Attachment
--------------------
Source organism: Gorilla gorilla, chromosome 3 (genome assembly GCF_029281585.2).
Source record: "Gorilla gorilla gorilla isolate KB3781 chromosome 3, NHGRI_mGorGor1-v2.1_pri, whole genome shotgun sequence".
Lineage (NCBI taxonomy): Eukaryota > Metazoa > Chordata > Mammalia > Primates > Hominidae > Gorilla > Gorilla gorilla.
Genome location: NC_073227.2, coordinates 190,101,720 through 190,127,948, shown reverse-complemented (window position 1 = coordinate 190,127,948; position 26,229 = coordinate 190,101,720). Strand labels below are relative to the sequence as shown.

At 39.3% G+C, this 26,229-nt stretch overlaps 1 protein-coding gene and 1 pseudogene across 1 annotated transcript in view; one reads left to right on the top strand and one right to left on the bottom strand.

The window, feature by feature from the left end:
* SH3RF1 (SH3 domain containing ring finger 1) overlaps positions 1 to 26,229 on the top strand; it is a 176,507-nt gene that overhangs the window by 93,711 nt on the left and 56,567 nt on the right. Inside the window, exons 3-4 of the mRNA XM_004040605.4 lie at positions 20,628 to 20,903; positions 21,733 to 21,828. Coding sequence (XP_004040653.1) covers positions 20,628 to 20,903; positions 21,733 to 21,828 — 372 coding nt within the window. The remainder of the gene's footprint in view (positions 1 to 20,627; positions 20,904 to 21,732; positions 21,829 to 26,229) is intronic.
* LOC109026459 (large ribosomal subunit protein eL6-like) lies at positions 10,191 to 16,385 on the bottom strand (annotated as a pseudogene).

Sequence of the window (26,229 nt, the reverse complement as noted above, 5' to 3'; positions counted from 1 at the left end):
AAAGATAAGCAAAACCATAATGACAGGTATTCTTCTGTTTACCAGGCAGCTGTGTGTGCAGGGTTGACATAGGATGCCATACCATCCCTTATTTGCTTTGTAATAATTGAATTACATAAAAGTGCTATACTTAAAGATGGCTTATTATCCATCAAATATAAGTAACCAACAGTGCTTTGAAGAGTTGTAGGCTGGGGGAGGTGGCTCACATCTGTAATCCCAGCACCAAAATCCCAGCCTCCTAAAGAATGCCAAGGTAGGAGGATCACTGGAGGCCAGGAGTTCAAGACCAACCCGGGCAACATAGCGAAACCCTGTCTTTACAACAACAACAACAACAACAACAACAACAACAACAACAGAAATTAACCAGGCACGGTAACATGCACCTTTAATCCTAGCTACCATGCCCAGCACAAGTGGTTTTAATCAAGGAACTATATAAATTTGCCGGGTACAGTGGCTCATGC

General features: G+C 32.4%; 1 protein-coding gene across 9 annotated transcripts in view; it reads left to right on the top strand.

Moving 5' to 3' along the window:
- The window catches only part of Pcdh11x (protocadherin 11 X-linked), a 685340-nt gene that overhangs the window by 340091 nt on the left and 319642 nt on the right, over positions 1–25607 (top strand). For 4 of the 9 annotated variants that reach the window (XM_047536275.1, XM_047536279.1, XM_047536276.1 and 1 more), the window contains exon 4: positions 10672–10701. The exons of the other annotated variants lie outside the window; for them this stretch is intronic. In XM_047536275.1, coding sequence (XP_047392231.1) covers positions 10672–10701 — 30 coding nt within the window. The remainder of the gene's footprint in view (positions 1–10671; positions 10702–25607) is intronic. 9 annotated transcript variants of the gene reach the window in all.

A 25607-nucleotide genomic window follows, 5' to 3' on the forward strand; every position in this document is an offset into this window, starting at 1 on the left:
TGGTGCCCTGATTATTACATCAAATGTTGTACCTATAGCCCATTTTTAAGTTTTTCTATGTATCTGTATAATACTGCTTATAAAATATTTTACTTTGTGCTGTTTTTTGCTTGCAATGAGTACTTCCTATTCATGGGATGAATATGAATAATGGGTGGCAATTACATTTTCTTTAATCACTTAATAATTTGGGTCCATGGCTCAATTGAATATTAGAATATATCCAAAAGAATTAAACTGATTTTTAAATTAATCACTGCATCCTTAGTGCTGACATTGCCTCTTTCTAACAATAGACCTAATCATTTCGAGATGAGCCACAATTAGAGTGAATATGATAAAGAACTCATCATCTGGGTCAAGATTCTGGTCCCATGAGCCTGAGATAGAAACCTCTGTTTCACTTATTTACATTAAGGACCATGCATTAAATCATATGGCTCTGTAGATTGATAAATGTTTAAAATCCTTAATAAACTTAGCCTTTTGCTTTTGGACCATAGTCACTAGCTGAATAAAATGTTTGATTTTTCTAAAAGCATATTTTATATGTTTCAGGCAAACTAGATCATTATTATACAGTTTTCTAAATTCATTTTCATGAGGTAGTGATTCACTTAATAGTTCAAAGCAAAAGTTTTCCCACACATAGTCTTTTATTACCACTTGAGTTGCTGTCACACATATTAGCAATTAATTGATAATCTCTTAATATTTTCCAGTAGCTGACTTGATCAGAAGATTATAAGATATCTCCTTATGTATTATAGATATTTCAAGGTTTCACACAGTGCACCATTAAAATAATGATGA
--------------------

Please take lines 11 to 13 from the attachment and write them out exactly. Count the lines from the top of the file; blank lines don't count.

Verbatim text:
General features: G+C 32.4%; 1 protein-coding gene across 9 annotated transcripts in view; it reads left to right on the top strand.

Moving 5' to 3' along the window:
- The window catches only part of Pcdh11x (protocadherin 11 X-linked), a 685340-nt gene that overhangs the window by 340091 nt on the left and 319642 nt on the right, over positions 1–25607 (top strand). For 4 of the 9 annotated variants that reach the window (XM_047536275.1, XM_047536279.1, XM_047536276.1 and 1 more), the window contains exon 4: positions 10672–10701. The exons of the other annotated variants lie outside the window; for them this stretch is intronic. In XM_047536275.1, coding sequence (XP_047392231.1) covers positions 10672–10701 — 30 coding nt within the window. The remainder of the gene's footprint in view (positions 1–10671; positions 10702–25607) is intronic. 9 annotated transcript variants of the gene reach the window in all.